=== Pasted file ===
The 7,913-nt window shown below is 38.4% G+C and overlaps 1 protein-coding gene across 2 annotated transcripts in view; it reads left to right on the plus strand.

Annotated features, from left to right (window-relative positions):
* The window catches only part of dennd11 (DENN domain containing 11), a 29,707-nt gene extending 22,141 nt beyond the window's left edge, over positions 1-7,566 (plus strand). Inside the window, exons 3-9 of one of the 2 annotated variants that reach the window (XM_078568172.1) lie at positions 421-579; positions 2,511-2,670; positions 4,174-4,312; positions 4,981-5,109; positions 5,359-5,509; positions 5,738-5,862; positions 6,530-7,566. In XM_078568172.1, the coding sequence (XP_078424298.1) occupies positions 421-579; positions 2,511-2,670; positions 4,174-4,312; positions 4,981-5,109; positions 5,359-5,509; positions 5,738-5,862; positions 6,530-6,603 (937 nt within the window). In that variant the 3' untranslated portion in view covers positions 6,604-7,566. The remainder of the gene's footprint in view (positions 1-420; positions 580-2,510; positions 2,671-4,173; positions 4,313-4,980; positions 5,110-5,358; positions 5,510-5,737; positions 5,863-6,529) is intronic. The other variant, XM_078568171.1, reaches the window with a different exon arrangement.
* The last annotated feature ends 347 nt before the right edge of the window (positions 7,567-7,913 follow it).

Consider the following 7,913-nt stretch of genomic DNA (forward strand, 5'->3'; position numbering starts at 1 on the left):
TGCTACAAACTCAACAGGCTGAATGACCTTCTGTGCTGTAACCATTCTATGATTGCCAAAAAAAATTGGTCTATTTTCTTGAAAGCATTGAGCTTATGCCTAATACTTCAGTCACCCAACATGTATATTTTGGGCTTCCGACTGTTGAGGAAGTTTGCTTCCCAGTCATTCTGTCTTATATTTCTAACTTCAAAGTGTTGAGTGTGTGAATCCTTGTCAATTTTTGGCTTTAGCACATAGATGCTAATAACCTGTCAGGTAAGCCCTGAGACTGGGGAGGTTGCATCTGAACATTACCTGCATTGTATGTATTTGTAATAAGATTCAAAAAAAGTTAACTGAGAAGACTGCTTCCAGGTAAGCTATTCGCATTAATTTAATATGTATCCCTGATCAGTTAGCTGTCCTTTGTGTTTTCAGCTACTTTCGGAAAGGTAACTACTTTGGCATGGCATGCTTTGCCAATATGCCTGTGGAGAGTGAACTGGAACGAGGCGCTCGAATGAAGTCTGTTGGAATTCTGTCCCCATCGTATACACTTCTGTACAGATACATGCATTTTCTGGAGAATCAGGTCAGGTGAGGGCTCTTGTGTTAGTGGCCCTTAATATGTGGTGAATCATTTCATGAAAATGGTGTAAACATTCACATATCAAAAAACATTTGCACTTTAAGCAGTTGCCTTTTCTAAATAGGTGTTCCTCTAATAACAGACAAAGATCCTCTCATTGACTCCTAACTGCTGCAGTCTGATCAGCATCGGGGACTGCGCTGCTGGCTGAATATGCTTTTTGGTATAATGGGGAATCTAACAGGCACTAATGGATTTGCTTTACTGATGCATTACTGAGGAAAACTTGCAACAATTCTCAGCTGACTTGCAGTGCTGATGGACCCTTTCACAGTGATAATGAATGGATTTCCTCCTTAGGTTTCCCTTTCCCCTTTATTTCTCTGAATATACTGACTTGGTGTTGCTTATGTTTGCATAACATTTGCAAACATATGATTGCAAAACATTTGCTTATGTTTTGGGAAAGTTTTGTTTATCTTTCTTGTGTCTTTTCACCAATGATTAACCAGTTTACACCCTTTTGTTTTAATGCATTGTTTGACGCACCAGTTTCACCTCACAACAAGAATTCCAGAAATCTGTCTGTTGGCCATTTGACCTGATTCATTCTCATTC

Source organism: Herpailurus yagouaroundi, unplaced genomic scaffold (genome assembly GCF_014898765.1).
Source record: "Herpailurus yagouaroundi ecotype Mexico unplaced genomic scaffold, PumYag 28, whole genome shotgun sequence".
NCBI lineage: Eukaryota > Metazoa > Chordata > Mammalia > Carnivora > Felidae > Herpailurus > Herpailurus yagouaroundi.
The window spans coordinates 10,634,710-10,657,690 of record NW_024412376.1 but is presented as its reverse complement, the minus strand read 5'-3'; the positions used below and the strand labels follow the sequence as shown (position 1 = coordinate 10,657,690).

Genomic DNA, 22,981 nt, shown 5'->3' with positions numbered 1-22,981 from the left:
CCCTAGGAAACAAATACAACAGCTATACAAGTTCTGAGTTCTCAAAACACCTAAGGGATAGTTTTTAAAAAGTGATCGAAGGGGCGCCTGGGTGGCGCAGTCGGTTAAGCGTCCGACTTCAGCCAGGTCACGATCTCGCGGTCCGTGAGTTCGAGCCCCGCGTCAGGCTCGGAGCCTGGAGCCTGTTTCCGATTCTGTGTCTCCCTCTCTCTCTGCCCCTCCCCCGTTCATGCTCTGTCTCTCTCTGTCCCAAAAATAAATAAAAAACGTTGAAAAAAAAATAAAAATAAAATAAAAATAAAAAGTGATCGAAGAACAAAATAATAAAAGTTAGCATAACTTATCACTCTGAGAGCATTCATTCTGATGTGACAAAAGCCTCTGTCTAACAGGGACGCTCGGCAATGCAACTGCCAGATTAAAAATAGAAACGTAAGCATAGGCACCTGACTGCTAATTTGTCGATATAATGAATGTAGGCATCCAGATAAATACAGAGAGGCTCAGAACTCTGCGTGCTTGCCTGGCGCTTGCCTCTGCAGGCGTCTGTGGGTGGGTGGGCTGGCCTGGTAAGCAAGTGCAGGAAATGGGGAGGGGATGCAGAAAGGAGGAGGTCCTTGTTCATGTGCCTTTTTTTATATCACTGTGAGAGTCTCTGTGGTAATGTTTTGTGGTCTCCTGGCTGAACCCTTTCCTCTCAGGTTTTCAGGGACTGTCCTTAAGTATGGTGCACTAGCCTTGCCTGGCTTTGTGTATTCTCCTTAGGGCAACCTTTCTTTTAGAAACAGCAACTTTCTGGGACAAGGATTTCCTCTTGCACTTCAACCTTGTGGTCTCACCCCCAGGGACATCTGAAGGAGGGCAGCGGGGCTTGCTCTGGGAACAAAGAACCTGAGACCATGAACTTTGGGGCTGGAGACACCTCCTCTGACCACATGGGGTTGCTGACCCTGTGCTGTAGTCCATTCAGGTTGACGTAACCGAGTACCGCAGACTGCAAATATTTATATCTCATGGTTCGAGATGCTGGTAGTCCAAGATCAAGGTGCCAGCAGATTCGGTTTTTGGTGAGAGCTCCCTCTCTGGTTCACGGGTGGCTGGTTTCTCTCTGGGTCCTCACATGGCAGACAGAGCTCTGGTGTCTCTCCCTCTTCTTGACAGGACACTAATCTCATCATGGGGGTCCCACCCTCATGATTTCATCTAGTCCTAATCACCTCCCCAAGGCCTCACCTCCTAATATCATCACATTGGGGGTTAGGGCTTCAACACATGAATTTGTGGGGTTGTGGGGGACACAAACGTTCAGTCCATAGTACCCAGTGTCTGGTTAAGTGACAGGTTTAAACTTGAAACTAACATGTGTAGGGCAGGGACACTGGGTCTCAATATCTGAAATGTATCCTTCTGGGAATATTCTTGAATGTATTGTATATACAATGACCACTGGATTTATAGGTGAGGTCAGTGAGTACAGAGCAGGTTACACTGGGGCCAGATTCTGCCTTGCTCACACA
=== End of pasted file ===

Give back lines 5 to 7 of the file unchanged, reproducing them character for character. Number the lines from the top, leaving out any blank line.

Consider the following 7,913-nt stretch of genomic DNA (forward strand, 5'->3'; position numbering starts at 1 on the left):
TGCTACAAACTCAACAGGCTGAATGACCTTCTGTGCTGTAACCATTCTATGATTGCCAAAAAAAATTGGTCTATTTTCTTGAAAGCATTGAGCTTATGCCTAATACTTCAGTCACCCAACATGTATATTTTGGGCTTCCGACTGTTGAGGAAGTTTGCTTCCCAGTCATTCTGTCTTATATTTCTAACTTCAAAGTGTTGAGTGTGTGAATCCTTGTCAATTTTTGGCTTTAGCACATAGATGCTAATAACCTGTCAGGTAAGCCCTGAGACTGGGGAGGTTGCATCTGAACATTACCTGCATTGTATGTATTTGTAATAAGATTCAAAAAAAGTTAACTGAGAAGACTGCTTCCAGGTAAGCTATTCGCATTAATTTAATATGTATCCCTGATCAGTTAGCTGTCCTTTGTGTTTTCAGCTACTTTCGGAAAGGTAACTACTTTGGCATGGCATGCTTTGCCAATATGCCTGTGGAGAGTGAACTGGAACGAGGCGCTCGAATGAAGTCTGTTGGAATTCTGTCCCCATCGTATACACTTCTGTACAGATACATGCATTTTCTGGAGAATCAGGTCAGGTGAGGGCTCTTGTGTTAGTGGCCCTTAATATGTGGTGAATCATTTCATGAAAATGGTGTAAACATTCACATATCAAAAAACATTTGCACTTTAAGCAGTTGCCTTTTCTAAATAGGTGTTCCTCTAATAACAGACAAAGATCCTCTCATTGACTCCTAACTGCTGCAGTCTGATCAGCATCGGGGACTGCGCTGCTGGCTGAATATGCTTTTTGGTATAATGGGGAATCTAACAGGCACTAATGGATTTGCTTTACTGATGCATTACTGAGGAAAACTTGCAACAATTCTCAGCTGACTTGCAGTGCTGATGGACCCTTTCACAGTGATAATGAATGGATTTCCTCCTTAGGTTTCCCTTTCCCCTTTATTTCTCTGAATATACTGACTTGGTGTTGCTTATGTTTGCATAACATTTGCAAACATATGATTGCAAAACATTTGCTTATGTTTTGGGAAAGTTTTGTTTATCTTTCTTGTGTCTTTTCACCAATGATTAACCAGTTTACACCCTTTTGTTTTAATGCATTGTTTGACGCACCAGTTTCACCTCACAACAAGAATTCCAGAAATCTGTCTGTTGGCCATTTGACCTGATTCATTCTCATTC

Source organism: Herpailurus yagouaroundi, unplaced genomic scaffold (genome assembly GCF_014898765.1).